Development of pain end point models for use in prostate cancer clinical trials and drug approval

Posted June 27, 2017

Ethan Basch, M.D., M.Sc., University of North Carolina, Chapel Hill
Antonia Bennett, Ph.D., University of North Carolina, Chapel Hill

From Left to Right: Angelo De Marzo, M.D., Ph.D., Johns Hopkins University; Elizabeth Platz, M.P.H., Sc.D., Johns Hopkins University;  Karen Sfanos, Ph.D., Johns Hopkins University
Pictured (left to right) are study co-investigators Young Whang, M.D. (University of North Carolina, Chapel Hill), Matt Milowsky, M.D. (University of North Carolina, Chapel Hill), Michael Morris, M.D. (Memorial Sloan Kettering Cancer Center), Antonia Bennett, Ph.D. (University of North Carolina, Chapel Hill), and Ethan Basch, M.D. M.Sc. (University of North Carolina, Chapel Hill).

Pain is common in men with metastatic prostate cancer (PCa) and can substantially interfere with their daily activities, sleep, and quality of life. Regulatory standards for the design of symptom endpoints for clinical trials have evolved over the past decade and approaches previously used to assess cancer-related pain and analgesic use are no longer considered sufficiently rigorous. It is therefore essential that standards for assessing pain in PCa patients be developed, in partnership with the FDA and PCa research leaders, so that scientists and drug companies can successfully include pain assessments in clinical trials. To accomplish this, Dr. Ethan Basch and his colleagues at the University of North Carolina, Chapel Hill, sought to further understand the burden of pain in men with advanced PCa and how PCa drugs affect their pain.

Another important aspect of developing a pain endpoint model is a patient’s willingness to provide relevant information during the course of a clinical trial. To evaluate this, Dr. Basch’s team has partnered with industry to analyze data from a feasibility study of pain assessment nested within an industry-sponsored phase II treatment trial conducted in the PCRP-funded Prostate Cancer Clinical Trials Consortium. To date, they have enrolled patients from five centers across the country and will complete data collection in September 2017. Their recently published findings from this phase II study reported that the drug cabozantinib demonstrated clinically meaningful pain palliation, reduced or eliminated patients’ narcotic use, and improved patient functioning, thus meriting prospective validation in phase III studies. Lastly, Dr. Basch sought to generate a published guideline that could be used for evaluating pain endpoints in future trials. He conducted a consensus meeting with investigators in the Prostate Cancer Clinical Trials Consortium, FDA Office of Oncology Drug Products, FDA Study Endpoint and Label Development Team, and FDA Division of Anesthesia, Analgesia and Rheumatology Products, and was able to successfully establish discrete guidelines delineating key methodological components of pain studies in prostate cancer, which were published in Cancer.

This compendium of work will enable the evaluation of pain in clinical trials and improve our understanding of how PCa drugs affect pain. Ultimately, Dr. Basch hopes this work will lead to better pain management and improve the quality of life for men with advanced PCa.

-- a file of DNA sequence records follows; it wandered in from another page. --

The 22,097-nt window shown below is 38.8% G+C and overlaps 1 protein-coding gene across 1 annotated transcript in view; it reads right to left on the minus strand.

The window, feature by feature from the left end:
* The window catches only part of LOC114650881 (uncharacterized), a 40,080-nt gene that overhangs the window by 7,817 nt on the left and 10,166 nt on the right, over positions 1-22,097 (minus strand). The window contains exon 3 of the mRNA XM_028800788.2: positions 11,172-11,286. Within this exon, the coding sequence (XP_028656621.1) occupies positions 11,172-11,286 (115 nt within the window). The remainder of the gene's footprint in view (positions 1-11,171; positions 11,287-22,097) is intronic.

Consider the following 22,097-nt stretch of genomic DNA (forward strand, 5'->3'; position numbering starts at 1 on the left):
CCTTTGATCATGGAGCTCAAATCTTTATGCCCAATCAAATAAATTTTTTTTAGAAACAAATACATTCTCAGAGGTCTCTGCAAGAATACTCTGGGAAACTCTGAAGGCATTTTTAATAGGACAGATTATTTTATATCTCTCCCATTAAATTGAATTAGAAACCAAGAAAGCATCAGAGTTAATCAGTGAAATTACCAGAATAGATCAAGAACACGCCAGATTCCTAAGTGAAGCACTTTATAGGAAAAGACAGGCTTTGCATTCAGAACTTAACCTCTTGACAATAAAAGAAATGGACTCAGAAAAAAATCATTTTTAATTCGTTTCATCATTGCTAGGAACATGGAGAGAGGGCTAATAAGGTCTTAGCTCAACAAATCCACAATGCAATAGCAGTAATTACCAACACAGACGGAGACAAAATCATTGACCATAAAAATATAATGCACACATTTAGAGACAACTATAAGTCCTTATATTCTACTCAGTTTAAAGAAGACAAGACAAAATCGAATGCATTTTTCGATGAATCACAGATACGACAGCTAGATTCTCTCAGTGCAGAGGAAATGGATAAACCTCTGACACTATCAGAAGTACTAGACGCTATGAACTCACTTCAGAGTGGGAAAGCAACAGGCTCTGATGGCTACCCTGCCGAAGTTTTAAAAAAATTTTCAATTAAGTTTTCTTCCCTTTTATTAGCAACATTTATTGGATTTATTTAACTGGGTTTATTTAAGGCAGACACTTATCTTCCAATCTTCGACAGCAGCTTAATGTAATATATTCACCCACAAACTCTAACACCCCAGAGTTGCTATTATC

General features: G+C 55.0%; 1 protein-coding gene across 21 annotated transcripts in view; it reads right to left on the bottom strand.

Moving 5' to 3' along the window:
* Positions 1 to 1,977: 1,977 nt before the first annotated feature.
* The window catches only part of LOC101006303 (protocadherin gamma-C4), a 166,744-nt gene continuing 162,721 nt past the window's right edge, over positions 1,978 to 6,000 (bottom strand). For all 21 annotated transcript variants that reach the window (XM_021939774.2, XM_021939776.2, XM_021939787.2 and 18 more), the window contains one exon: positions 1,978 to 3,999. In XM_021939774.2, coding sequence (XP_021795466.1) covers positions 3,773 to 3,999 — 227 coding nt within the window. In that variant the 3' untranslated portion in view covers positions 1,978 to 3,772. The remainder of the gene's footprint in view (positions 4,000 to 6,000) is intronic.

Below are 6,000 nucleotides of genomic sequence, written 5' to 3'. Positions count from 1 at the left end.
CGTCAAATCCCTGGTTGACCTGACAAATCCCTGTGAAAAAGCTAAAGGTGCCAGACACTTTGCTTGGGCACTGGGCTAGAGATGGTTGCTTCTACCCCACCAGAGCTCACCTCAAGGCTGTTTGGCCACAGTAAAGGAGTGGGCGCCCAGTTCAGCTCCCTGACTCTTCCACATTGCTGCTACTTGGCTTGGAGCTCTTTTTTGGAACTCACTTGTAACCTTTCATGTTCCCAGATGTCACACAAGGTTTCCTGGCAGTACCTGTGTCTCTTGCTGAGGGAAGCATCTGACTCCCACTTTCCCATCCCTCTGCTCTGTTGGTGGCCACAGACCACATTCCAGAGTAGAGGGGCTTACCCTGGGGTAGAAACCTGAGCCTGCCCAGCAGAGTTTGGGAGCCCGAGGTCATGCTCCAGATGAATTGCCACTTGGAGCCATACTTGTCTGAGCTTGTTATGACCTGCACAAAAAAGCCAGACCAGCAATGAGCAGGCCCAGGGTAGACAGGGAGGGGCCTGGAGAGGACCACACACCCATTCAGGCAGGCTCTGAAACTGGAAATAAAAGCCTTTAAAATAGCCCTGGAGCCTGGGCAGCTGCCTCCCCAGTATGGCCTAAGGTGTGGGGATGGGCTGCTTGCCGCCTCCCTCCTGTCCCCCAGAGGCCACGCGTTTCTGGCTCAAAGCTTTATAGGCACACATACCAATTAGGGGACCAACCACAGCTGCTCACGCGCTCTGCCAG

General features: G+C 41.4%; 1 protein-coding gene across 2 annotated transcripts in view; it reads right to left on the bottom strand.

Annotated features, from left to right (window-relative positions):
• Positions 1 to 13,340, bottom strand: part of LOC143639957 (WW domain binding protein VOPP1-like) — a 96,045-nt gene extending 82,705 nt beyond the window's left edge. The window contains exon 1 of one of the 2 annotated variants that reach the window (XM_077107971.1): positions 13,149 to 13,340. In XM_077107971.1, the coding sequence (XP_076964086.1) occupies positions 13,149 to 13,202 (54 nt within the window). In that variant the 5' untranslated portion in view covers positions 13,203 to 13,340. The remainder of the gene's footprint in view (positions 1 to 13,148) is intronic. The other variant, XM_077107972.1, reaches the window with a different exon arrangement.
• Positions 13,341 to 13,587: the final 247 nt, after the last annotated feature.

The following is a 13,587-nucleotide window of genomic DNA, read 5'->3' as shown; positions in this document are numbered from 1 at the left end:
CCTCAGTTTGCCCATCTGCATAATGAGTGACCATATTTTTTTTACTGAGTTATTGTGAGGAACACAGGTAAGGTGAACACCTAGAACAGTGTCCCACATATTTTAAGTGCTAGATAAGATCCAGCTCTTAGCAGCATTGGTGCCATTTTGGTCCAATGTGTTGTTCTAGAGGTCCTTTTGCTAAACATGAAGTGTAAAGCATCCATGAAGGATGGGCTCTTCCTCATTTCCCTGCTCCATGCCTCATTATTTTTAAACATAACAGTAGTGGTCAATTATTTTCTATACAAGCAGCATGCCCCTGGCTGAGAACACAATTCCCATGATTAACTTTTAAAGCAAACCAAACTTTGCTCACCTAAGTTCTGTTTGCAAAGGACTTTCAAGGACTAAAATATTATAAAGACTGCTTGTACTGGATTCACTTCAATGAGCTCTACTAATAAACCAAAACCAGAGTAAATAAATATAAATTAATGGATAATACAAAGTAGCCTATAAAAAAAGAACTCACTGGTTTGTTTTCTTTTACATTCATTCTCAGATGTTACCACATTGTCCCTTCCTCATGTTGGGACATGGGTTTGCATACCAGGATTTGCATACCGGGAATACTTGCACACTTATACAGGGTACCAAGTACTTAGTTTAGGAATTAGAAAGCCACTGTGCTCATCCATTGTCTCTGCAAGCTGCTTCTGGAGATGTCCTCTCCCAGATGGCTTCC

With funding from a FY10 PCRP Idea Development Award, Dr. Basch and his research team have taken three distinct, but inter-related approaches to develop a pain endpoint model. In order to establish the key elements of how best to measure pain in clinical trials, they first analyzed rates of pain progression and palliation among patients with metastatic castrate-resistant PCa (mCRPC). Through surveying men with mCRPC starting new systemic therapy every six weeks for 26 months, they determined that moderate to severe pain was common and a majority of patients had increases in pain over time (Table 1), thus solidifying the need for further studies to alleviate pain in this patient population.

Table 1. Median time to event and rates of pain palliation and pain progression among men with mCRPC starting a new line of systemic therapy

Baseline pain status* Event Proportion with Event Median Time to Event (Kaplan-Meier)
No pain Developed pain 17/22 (32%) 24 weeks 95% CL = [18, 36]
None or mild pain Developed moderate or severe pain 31/57 (54%) 36 weeks 95% CL = [24, 72]
All patients: None, mild, moderate or severe pain Pain progression 32/130 (25%) 84 weeks 95% CL = [66, NA]
Pain (any) Pain progression 25/108 (23%) 84 weeks 95% CL = [66, NA]
Moderate or severe pain Pain progression 15/73 (21%) 78 weeks95% CL = [66, NA]
Moderate or severe pain Pain palliation 8/73 (11%) Non-estimable

*Pain Status Definitions:
No pain No reported pain nor any analgesic use
Pain (any) Pain >0 or any analgesic use
None or mild pain Pain <3 and no prescription analgesic use
Moderate or severe pain Pain =3 or prescription analgesic use


Basch E, Autio KA, Smith MR, et al. 2015. Effects of cabozantinib on pain and narcotic use in patients with castration-resistant prostate cancer: Results from a phase 2 nonrandomized expansion cohort. Eur Urol 67(2):310-318.

Basch E, Trentacosti AM, Burke LB, et al. 2014. Pain palliation measurement in cancer clinical trials: The US food and drug administration perspective. Cancer 120(5):761-767.


Development of Pain End Point Models for Use in Prostate Cancer Clinical Trials and Drug Approval

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Last updated Thursday, May 26, 2022